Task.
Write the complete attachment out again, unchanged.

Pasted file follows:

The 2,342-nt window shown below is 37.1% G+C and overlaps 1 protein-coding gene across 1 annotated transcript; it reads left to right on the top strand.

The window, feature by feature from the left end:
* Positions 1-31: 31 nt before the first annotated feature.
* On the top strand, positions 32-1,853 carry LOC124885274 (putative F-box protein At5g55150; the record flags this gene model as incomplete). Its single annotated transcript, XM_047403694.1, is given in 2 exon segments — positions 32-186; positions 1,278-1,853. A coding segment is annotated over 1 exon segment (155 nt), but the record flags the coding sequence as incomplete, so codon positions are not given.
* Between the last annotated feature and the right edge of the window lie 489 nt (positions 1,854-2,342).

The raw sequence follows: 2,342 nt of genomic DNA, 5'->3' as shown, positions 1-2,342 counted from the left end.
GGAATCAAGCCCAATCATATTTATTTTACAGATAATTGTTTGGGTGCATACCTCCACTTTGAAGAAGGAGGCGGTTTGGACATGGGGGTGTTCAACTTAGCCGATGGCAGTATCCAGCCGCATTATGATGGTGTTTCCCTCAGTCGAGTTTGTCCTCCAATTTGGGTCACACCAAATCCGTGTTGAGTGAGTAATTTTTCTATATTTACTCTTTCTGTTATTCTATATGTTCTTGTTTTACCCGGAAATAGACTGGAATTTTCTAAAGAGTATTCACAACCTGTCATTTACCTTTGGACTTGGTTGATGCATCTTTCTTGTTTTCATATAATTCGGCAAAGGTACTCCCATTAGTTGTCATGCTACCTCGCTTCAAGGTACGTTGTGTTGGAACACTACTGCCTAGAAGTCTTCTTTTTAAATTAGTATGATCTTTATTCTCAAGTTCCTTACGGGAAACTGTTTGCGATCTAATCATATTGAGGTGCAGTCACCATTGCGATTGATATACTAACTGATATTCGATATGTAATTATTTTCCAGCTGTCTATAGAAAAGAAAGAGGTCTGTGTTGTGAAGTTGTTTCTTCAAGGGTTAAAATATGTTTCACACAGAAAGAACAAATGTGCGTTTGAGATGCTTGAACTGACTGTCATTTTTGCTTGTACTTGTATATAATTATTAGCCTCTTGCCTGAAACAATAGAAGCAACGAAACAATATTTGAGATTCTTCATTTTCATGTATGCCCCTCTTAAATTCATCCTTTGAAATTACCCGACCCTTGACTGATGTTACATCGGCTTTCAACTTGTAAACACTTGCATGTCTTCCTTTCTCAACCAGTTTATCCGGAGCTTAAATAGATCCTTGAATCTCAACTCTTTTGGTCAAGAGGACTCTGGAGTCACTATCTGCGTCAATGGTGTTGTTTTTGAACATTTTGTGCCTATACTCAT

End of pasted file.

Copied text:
The 2,342-nt window shown below is 37.1% G+C and overlaps 1 protein-coding gene across 1 annotated transcript; it reads left to right on the top strand.

The window, feature by feature from the left end:
* Positions 1-31: 31 nt before the first annotated feature.
* On the top strand, positions 32-1,853 carry LOC124885274 (putative F-box protein At5g55150; the record flags this gene model as incomplete). Its single annotated transcript, XM_047403694.1, is given in 2 exon segments — positions 32-186; positions 1,278-1,853. A coding segment is annotated over 1 exon segment (155 nt), but the record flags the coding sequence as incomplete, so codon positions are not given.
* Between the last annotated feature and the right edge of the window lie 489 nt (positions 1,854-2,342).

The raw sequence follows: 2,342 nt of genomic DNA, 5'->3' as shown, positions 1-2,342 counted from the left end.
GGAATCAAGCCCAATCATATTTATTTTACAGATAATTGTTTGGGTGCATACCTCCACTTTGAAGAAGGAGGCGGTTTGGACATGGGGGTGTTCAACTTAGCCGATGGCAGTATCCAGCCGCATTATGATGGTGTTTCCCTCAGTCGAGTTTGTCCTCCAATTTGGGTCACACCAAATCCGTGTTGAGTGAGTAATTTTTCTATATTTACTCTTTCTGTTATTCTATATGTTCTTGTTTTACCCGGAAATAGACTGGAATTTTCTAAAGAGTATTCACAACCTGTCATTTACCTTTGGACTTGGTTGATGCATCTTTCTTGTTTTCATATAATTCGGCAAAGGTACTCCCATTAGTTGTCATGCTACCTCGCTTCAAGGTACGTTGTGTTGGAACACTACTGCCTAGAAGTCTTCTTTTTAAATTAGTATGATCTTTATTCTCAAGTTCCTTACGGGAAACTGTTTGCGATCTAATCATATTGAGGTGCAGTCACCATTGCGATTGATATACTAACTGATATTCGATATGTAATTATTTTCCAGCTGTCTATAGAAAAGAAAGAGGTCTGTGTTGTGAAGTTGTTTCTTCAAGGGTTAAAATATGTTTCACACAGAAAGAACAAATGTGCGTTTGAGATGCTTGAACTGACTGTCATTTTTGCTTGTACTTGTATATAATTATTAGCCTCTTGCCTGAAACAATAGAAGCAACGAAACAATATTTGAGATTCTTCATTTTCATGTATGCCCCTCTTAAATTCATCCTTTGAAATTACCCGACCCTTGACTGATGTTACATCGGCTTTCAACTTGTAAACACTTGCATGTCTTCCTTTCTCAACCAGTTTATCCGGAGCTTAAATAGATCCTTGAATCTCAACTCTTTTGGTCAAGAGGACTCTGGAGTCACTATCTGCGTCAATGGTGTTGTTTTTGAACATTTTGTGCCTATACTCAT